The thyroid is located in the mid-line of the neck, anterior to the trachea and inferior to the larynx.
The thyroid gland comprises of two lateral lobes and a central isthmus. It is surrounded by a fibrous capsule and located at the level of vertebrae C5-T1.
The pyramidal lobe, an embryological remnant from the descent of the thyroid, typically project upwards from the isthmus, however, there is a wide degree of variation between individuals.
Its primary function is to produce thyroid hormones T3 and T4 following stimulation by TSH.
The thyroid gland is surrounded by a number of important structures.
Its superior border is at the level of vertebrae C4. It forms a median projection, termed the adams apple. Superior to this projection is the superior thyroid notch. The cartilage has both superior and inferior horns.
The cricoid cartilage sits at the level of vertebrae C6. It is the only complete ring of cartilage in the trachea.
It is composed of a posterior component termed the lamina and an anterior component termed the arch. It attaches to first tracheal ring by the cricotracheal ligament.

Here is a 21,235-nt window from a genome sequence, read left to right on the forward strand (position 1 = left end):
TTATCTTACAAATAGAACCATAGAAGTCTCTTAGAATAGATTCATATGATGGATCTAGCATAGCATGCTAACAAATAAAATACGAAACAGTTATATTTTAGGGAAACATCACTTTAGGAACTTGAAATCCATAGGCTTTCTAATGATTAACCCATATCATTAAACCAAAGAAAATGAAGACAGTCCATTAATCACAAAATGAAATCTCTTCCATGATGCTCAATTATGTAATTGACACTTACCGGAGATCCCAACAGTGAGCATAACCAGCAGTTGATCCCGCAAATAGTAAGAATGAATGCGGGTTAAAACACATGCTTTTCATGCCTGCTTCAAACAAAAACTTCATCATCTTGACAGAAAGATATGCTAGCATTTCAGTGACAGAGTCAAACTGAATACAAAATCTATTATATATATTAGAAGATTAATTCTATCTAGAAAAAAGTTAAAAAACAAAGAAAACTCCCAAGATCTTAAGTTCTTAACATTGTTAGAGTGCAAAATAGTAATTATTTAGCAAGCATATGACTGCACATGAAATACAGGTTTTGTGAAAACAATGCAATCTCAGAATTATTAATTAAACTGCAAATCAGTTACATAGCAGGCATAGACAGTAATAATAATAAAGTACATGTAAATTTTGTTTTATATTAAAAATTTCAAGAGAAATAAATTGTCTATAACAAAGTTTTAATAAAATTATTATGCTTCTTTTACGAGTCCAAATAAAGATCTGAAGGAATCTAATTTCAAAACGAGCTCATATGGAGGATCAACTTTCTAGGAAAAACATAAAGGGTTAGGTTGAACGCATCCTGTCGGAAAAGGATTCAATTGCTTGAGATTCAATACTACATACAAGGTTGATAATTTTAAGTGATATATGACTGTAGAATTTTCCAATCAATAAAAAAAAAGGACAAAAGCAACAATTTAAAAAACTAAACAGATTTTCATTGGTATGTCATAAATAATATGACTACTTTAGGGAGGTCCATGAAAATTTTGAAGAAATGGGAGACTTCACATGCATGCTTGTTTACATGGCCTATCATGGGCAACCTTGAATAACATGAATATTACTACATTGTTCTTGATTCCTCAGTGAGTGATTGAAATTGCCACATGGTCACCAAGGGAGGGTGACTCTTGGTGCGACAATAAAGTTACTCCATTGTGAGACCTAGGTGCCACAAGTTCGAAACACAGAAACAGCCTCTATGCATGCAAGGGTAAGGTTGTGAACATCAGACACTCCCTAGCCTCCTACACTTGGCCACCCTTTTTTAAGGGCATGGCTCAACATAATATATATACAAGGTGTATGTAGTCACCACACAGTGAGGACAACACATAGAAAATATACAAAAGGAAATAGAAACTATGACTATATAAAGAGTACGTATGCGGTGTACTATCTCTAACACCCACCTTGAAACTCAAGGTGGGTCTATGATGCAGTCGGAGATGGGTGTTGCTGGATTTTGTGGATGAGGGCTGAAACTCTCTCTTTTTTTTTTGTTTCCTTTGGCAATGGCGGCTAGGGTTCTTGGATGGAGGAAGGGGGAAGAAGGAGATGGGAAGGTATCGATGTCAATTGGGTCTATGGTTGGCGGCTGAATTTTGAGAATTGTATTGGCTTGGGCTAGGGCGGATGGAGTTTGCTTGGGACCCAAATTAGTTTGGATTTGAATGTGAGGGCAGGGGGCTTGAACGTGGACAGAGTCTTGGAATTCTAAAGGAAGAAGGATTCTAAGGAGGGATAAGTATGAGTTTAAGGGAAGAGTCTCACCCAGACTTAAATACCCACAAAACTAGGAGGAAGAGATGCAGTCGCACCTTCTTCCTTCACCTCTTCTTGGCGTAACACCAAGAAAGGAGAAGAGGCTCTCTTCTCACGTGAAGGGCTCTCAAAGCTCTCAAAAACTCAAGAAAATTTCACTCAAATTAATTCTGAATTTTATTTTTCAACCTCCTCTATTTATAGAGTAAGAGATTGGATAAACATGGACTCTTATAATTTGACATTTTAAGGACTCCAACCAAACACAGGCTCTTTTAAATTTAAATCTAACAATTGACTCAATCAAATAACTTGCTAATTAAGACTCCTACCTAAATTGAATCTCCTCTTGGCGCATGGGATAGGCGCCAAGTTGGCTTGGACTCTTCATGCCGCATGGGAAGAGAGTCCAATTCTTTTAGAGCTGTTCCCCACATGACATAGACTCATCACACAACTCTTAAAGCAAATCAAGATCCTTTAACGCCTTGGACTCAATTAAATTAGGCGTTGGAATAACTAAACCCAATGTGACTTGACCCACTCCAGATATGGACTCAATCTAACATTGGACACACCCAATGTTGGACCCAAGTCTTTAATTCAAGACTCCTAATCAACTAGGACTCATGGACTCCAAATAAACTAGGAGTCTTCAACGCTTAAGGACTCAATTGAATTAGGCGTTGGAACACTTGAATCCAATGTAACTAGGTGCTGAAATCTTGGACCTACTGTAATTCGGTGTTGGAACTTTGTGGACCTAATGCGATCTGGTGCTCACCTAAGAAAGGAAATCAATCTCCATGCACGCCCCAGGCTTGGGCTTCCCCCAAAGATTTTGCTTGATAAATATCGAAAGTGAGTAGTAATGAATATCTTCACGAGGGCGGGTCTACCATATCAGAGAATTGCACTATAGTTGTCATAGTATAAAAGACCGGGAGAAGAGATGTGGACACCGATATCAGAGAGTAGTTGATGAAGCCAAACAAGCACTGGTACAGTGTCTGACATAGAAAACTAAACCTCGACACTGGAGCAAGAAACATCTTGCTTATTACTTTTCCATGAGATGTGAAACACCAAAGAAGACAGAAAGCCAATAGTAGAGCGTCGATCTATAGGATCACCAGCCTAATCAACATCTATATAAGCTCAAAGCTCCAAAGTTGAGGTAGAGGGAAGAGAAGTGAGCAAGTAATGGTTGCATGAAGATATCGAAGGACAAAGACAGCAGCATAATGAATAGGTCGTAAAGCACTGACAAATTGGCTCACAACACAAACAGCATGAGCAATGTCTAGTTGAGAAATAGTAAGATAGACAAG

This ligament connects the inferior border of the thyroid cartilage with the superior border of the cricoid cartilage.
An incision is made through the medium cricothyroid ligament to establish an emergency airway - a cricothyroidotomy.
The parathyroid glands (typically four) are located posterior to the thyroid gland. It is important to note there is a great deal of variety in both the location and number of glands.
They are responsible for the release of parathyroid hormone, a key part of the calcium homeostasis pathways. Due to their location they are frequently removed during thyroidectomy, typically resulting in a transient hypocalcaemia.
A rich blood supply is received from the external carotid artery and the thyrocervical trunk.
The thyroid gland is drained by three pairs of veins.
The recurrent laryngeal nerve is a branch of the vagus nerve (CN X).
The right and left recurrent laryngeal nerves branch off at different levels on the right and left sides. The right side branches of at the level of the subclavian artery whilst the left side branches from at arch of the aorta.
They follow a ‘recurrent’ path upwards through a groove between the trachea and oesophagus. This brings them close to the thyroid gland. The nerve may be damaged during thyroid surgery, typically resulting in a hoarse voice.
The recurrent laryngeal nerve has a number of functions:
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